Hurricanes are deadly, but what happens after can be the real killer.
People suffer heart attacks cleaning up debris, fall off roofs, crash into trees, cut themselves with chainsaws and succumb to the slow-motion death of carbon monoxide poisoning.
This year, the National Hurricane Center is putting an emphasis on saving lives following a storm.
It’s an effort initiated as advances in forecasting, storm surge prediction and preparation awareness have led to fewer people being killed at the height of a hurricane’s assault.
Ed Rappaport, acting director of the NHC, announced the endeavor to mitigate post-storm deaths with more education about their frequency and how they happen this week (Wednesday) at the National Hurricane Conference.
“If we are going to reduce the number of indirect deaths following hurricanes, we need to know how they are occurring and in what numbers,” said Rappaport, who co-authored a 2014 study that looked more closely at how people die after storms.
About 44 percent of people who died in 59 hurricanes studied dating back to 1963 did so as a result of indirect storm impacts.
An indirect death is considered one that is not attributable to the forces of the storm, and would not be expected in the absence of a storm. Direct deaths are those such as people who drown in storm surge, who are crushed under a collapsed home, or hit by flying debris.
The study was published in the American Meteorological Society Journal two years ago, but Rappaport said the NHC wanted to highlight it this year as part of the effort to increase the awareness of post-storm safety.
“We have to keep people from jumping on the roads right after the storm,” said Palm Beach County Emergency Manager Bill Johnson. “And we know the cardiac issues that happen.”
Heart attacks accounted for the largest percentage of post-storm deaths at 34 percent. Of those, 3 percent occurred during evacuation or the return home.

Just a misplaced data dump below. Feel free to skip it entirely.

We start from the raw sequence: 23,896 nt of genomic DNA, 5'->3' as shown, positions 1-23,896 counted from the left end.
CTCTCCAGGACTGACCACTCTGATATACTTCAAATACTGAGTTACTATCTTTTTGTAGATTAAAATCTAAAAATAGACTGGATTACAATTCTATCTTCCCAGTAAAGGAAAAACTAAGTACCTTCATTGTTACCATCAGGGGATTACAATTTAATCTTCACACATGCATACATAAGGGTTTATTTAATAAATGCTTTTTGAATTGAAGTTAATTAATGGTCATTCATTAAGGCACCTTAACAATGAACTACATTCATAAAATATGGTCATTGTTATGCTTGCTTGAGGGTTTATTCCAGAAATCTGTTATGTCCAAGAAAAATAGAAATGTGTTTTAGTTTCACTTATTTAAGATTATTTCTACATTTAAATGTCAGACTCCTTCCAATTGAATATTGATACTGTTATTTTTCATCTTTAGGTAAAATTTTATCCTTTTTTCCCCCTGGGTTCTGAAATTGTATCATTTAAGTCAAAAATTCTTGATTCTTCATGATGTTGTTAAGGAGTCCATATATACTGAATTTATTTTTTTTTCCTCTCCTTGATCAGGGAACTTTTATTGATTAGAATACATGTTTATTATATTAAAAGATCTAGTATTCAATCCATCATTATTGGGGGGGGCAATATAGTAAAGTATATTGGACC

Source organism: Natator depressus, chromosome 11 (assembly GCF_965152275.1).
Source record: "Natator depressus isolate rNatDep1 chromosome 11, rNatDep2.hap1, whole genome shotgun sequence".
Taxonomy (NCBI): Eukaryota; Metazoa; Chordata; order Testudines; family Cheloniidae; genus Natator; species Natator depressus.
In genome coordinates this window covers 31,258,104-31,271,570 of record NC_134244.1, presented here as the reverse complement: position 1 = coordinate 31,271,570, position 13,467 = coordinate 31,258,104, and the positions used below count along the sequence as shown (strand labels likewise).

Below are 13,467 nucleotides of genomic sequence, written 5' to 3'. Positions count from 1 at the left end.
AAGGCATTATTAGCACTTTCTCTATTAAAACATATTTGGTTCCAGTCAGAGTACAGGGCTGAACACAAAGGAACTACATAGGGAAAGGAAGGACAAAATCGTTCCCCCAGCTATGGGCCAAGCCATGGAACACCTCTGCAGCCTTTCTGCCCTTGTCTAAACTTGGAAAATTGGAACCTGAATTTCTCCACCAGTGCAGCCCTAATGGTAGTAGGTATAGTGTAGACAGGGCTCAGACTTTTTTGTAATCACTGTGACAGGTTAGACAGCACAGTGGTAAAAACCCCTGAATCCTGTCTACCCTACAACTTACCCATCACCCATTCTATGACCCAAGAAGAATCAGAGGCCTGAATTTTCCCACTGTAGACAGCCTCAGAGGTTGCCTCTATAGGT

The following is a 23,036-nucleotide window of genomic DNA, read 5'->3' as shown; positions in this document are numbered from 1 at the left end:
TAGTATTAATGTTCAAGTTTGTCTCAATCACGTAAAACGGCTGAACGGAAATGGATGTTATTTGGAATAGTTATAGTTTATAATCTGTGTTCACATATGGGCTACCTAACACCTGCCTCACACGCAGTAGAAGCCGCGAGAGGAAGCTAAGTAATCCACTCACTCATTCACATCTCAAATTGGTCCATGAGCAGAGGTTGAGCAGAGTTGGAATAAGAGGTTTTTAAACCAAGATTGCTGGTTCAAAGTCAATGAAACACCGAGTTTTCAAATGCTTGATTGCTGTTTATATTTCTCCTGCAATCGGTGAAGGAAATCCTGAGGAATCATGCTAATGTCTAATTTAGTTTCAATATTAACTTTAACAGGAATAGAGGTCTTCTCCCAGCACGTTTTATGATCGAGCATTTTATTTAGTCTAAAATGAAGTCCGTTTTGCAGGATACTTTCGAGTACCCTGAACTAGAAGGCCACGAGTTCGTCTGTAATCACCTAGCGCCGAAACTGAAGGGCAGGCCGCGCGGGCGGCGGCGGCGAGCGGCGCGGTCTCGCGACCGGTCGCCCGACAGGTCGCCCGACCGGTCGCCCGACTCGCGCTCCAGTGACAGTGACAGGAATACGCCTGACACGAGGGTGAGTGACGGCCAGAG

Another 12 percent of deaths, in addition to the heart attacks, were attributed to accidents or other health-related issues that occurred during evacuation.
Other notable categories included:
• Car accidents between vehicles, 12 percent
• Cars running into trees, 3 percent
• Chainsaw accidents, 3 percent
• Fire, 4 percent
• Carbon monoxide poisoning, 5 percent
• Electrocution, 5 percent
• Falls, 4 percent
• Medical equipment outage, 1 percent
• Hypothermia, 1 percent
Hypothermia may seem an unusual threat during a tropical cyclone, but prolonged exposure to water even as warm as 80 degrees can be deadly. This was especially an issue with 2012’s Superstorm Sandy, according to the 2014 study.
In half of the storms analyzed, more people died from incidents that happened after the storm, than because of a direct impact. While indirect deaths can occur before a storm makes landfall, Rappaport said it’s two-to-three times less likely than after the storm.
Also, about 58 percent of indirect storm deaths are men.
“The wind is frightening, the preparations are frightening, but we have to expand our messaging that it’s outside of that scary part of the storm that you also need to be careful,” said Craig Setzer, chief meteorologist for a CBS-4 in Miami, who participated in a discussion on reducing indirect storm deaths. “One thing we stress is that whatever you do, do it with great care and caution, and don’t get hurt, because rescuers might not be able to make it to you in time.”
Past safety campaigns have focused on avoiding storm surge deaths. Nearly half of direct storm-related deaths are from people who drown as wind-driven saltwater floods ashore. Another 27 percent of direct deaths are drownings in freshwater flooding from rain.
In 2017, the NHC introduced storm surge watches and warnings. Officials there believe it’s no coincidence that preliminary information shows no one drowned in storm surge despite 17 named storms, 10 hurricanes and six major hurricanes.
“We were able to pull evacuations back 50 percent and no one died from storm surge,” said Jamie Rhome, a storm surge expert with the NHC. “Never forget how far we’ve come.”
Hurricane Irma killed seven people in the U.S. directly, including four people in Florida. Two people died in Duval County when their tent flooded, a Manatee County man died after he fell during the hurricane trying to secure his boat, and an 86-year-old man in Broward County who died after he opened his door during the storm and was blown over by a wind gust.
In contrast to the few deaths directly attributable to Irma, 85 people in the U.S. died in incidents indirectly related to the storm. The indirect deaths included a combination of falls, car accidents, carbon monoxide poisoning from generators, chainsaw accidents and electrocution.
Fourteen people living in a Hollywood nursing home also died from overheating when the electricity in their facility failed and there was no backup to power the air conditioning.
“In one sense, being hit by Irma was less deadly than the aftermath,” Setzer said. “Recovery is sometimes the worst part of the event.”